Decision science was attractive; it was theoretically and psychologically rich--a "child's dream"--while also being the "most practical course that I have seen during the Masters [programme]." So in 2000, Karelaia started a thesis in heuristics--using "simple decision rules that allow the decision-maker to avoid complicated mathematical calculations and yet reach a satisfying result." Her aim was to study "how real people make decisions"--ignoring some information, taking into account other, and seeking confirmation from other sources. Through theoretical analysis and mathematical simulations, she compared the quality of decisions resulting from different decision rules. Although Karelaia’s work was mainly theoretical, she also used experiments in psychology; in particular, to look at how redundant information may influence decision-makers. Other than consumer research, Karelaia’s research has applications in strategic decision-making.
Working in this field indeed "helps me to know myself better," says Karelaia. And even though there are disadvantages--"Before I wasn’t thinking about decision strategy. It takes me more time to make decisions right now"-- it certainly helps her making good ones. Before accepting a 6-year assistant professorship in decision analysis in the Ecole des Hautes Etudes Commerciales  at Lausanne University last September, Karelaia pondered the offer carefully. The faculty had a good reputation and she knew the group for doing research similar to her own.
"Another reason that I applied for this position is that it is great in terms of teaching load"--just one course a year. She was "very comfortable" teaching decision analysis and strategic decision-making, having financed both her Masters and her Ph.D. by giving courses in these subjects. The fact that she had to learn French well enough to teach in it in just a few months "isn’t something that scared me," she says. She had already tackled the challenge successfully with Spanish and Catalan. The job wasn't permanent--it was a 6-year term appointment--but she saw this as an advantage. "If you don’t know the place, how can you decide that you want to stay there forever?" she asks.
Things seem to be going well for Karelaia. "Right now I am happy with my position," she says. She has published five papers so far--including three from her Ph.D. She has also secured a European Collaborative Research Grant in the Social Sciences that allows her to keep close ties with her group at Pompeu Fabra University.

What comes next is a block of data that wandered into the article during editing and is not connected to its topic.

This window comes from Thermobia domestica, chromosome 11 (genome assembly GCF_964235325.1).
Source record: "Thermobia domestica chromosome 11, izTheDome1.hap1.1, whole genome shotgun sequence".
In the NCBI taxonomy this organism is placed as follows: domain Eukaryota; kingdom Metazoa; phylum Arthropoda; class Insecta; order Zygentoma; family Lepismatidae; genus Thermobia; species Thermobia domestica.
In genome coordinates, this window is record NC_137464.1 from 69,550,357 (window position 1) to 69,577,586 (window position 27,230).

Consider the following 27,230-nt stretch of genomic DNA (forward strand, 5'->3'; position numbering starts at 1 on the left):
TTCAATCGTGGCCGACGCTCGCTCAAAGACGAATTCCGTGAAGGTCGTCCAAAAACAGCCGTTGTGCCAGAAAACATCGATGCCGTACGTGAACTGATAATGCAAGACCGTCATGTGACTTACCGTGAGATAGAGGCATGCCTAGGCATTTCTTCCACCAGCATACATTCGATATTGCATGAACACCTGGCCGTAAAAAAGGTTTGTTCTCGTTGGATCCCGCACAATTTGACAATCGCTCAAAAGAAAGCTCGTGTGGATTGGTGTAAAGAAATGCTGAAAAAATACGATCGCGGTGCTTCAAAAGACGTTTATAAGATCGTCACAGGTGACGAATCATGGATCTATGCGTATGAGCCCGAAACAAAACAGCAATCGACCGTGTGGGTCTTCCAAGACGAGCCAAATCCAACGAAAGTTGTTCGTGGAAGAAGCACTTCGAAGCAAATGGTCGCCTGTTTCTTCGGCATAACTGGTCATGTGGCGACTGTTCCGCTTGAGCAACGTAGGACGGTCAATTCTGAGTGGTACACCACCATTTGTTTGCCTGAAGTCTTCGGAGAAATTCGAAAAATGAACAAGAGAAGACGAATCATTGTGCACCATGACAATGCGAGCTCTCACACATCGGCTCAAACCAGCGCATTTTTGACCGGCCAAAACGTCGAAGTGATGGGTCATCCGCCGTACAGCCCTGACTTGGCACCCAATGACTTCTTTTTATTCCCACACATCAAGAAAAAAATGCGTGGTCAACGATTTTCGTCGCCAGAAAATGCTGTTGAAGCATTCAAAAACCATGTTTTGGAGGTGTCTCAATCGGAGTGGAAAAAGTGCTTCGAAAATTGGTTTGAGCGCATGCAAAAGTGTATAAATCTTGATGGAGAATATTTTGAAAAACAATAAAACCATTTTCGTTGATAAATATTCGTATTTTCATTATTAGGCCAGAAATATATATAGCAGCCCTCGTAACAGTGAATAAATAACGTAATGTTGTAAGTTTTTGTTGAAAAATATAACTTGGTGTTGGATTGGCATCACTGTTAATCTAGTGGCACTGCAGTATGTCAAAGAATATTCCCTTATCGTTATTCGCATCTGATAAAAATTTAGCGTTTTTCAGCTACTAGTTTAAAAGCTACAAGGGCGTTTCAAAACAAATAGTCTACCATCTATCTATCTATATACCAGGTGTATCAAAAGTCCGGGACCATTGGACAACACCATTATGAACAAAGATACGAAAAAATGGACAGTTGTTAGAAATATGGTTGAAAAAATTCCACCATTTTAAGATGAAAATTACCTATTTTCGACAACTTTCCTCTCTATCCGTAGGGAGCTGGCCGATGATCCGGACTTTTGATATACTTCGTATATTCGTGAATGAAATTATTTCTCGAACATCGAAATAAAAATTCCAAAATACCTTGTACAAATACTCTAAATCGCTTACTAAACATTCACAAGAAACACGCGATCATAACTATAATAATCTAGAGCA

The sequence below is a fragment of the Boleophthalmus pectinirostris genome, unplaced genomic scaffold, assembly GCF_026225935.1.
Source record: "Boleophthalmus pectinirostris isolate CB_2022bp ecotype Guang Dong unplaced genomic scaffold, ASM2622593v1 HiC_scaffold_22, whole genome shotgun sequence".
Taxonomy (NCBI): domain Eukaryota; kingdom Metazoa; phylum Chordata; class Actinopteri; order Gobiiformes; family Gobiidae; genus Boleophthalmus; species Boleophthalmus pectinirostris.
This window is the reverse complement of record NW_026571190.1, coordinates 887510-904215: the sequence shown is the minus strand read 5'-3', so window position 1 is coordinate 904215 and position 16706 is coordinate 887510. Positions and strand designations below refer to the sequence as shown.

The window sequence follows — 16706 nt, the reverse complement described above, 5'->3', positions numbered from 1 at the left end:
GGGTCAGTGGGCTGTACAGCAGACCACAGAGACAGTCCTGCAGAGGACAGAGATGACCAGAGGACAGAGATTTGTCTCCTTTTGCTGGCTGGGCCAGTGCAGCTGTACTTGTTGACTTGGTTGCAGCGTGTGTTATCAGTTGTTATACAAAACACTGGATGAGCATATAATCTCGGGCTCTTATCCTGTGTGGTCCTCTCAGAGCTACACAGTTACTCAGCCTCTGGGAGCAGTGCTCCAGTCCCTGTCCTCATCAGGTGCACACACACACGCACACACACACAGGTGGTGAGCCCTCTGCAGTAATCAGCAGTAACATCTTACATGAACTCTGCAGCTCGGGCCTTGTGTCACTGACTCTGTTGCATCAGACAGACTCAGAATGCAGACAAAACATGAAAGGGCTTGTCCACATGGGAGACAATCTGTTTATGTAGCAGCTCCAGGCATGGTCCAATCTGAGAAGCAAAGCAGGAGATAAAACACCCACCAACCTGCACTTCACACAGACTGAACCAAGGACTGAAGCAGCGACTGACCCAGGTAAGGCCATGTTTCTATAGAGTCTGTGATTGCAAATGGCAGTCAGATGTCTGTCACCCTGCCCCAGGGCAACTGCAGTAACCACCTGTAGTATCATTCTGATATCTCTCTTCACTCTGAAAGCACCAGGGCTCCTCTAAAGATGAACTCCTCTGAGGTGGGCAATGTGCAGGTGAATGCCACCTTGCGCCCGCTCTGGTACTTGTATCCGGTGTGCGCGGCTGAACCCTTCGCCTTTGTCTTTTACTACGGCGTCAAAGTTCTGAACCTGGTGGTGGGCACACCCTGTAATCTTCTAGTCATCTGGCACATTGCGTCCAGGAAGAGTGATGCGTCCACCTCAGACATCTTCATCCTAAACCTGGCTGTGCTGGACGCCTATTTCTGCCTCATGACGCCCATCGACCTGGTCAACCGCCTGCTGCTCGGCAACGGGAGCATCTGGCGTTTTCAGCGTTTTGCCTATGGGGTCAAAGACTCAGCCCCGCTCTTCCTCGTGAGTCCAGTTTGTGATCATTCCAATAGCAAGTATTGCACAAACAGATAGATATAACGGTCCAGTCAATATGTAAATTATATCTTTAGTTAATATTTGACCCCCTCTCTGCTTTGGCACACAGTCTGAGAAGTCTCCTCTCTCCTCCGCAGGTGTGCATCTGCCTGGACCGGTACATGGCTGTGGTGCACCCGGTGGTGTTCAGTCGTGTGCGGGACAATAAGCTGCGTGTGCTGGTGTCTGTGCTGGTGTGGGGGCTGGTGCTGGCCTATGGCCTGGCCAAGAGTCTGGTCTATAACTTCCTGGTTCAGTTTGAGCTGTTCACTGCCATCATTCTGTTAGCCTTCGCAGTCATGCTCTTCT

For a successful career in decision-making research …
Hogarth writes in an e-mail that both Trujillo and Karelaia have what it takes to be good scientists--"curiosity, passion, good academic training in basic disciplines [in our case, economics, statistics, and psychology] openness to new ideas, and the stamina to work hard." Both are also creative, he writes. "Both attracted my attention because they were obviously very bright and came up with interesting ideas [on their own]."
The two young scientists found, in Hogarth's lab, the intellectual richness and freedom they had been seeking. "You don’t need to be a genius to have ideas for research," says Trujillo. "You need an environment that really helps you and encourages you to say what you think." This is especially true in decision science, he believes; because it is a young discipline, it leaves a lot of space for creativity. "Decision science is moving quickly, and is very open ... to new methods and ideas. You can really challenge things and make contributions. There is more space to grow" than in more established disciplines like economics.
But working in such a new and specialised discipline also has its downside. "I don’t think that opportunities and funding for decision research are as well developed as they should be," says Hogarth. Even though the situation has improved in recent decades, most decision research in Spain is being carried out within other departments and disciplines rather than dedicated labs, meaning that job opportunities too are scarce. But with research becoming increasingly interdisciplinary, Hogarth believes that opportunities may expand soon. "Precisely because decision research is an intersection of disciplines, I believe it is a good place for young scientists to be."
"The difficulty of finding a job is relative," adds Karelaia. "In a sense, decision-making is applicable as a field of management, so it’s a matter of where you want to develop applications [for] your research." Hogarth agrees that young scientists should "Keep an eye on both applications and theory." Finally, young scientists may also find opportunities outside of academia, mainly in consulting for consumer research, strategic management for companies, or group and individual decision-making. "There are interesting jobs outside academia that allow you to make interesting decisions and to learn about the decisions you make," says Karelaia, who is keeping her options open.
Hogarth is confident regarding the future of the two young researchers in academia. "Carlos should do well in Colombia, provided he can get a foothold in one of the better universities. Natalia is a potential international 'star' and so, in a few years, she should be able to command a good position in many different places [not just Switzerland]."
Elisabeth Pain is contributing editor for South and West Europe.